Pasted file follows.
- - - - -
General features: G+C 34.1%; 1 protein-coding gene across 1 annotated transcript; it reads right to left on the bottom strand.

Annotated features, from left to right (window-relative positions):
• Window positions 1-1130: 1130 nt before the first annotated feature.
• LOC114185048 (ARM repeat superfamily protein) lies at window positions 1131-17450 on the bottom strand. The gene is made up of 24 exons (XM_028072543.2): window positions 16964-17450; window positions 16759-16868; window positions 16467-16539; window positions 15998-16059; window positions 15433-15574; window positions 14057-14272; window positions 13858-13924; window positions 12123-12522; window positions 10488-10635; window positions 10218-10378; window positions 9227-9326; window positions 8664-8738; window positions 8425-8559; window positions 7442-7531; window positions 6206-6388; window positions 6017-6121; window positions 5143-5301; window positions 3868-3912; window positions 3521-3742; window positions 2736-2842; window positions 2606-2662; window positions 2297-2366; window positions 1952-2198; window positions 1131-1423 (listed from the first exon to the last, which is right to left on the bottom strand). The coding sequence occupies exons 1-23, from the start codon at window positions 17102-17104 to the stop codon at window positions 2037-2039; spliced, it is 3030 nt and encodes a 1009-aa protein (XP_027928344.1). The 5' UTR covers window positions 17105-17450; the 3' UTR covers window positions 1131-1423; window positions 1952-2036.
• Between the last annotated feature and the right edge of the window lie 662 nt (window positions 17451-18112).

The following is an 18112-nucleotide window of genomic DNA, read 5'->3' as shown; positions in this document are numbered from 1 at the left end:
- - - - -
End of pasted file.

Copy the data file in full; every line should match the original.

General features: G+C 34.1%; 1 protein-coding gene across 1 annotated transcript; it reads right to left on the bottom strand.

Annotated features, from left to right (window-relative positions):
• Window positions 1-1130: 1130 nt before the first annotated feature.
• LOC114185048 (ARM repeat superfamily protein) lies at window positions 1131-17450 on the bottom strand. The gene is made up of 24 exons (XM_028072543.2): window positions 16964-17450; window positions 16759-16868; window positions 16467-16539; window positions 15998-16059; window positions 15433-15574; window positions 14057-14272; window positions 13858-13924; window positions 12123-12522; window positions 10488-10635; window positions 10218-10378; window positions 9227-9326; window positions 8664-8738; window positions 8425-8559; window positions 7442-7531; window positions 6206-6388; window positions 6017-6121; window positions 5143-5301; window positions 3868-3912; window positions 3521-3742; window positions 2736-2842; window positions 2606-2662; window positions 2297-2366; window positions 1952-2198; window positions 1131-1423 (listed from the first exon to the last, which is right to left on the bottom strand). The coding sequence occupies exons 1-23, from the start codon at window positions 17102-17104 to the stop codon at window positions 2037-2039; spliced, it is 3030 nt and encodes a 1009-aa protein (XP_027928344.1). The 5' UTR covers window positions 17105-17450; the 3' UTR covers window positions 1131-1423; window positions 1952-2036.
• Between the last annotated feature and the right edge of the window lie 662 nt (window positions 17451-18112).

The following is an 18112-nucleotide window of genomic DNA, read 5'->3' as shown; positions in this document are numbered from 1 at the left end: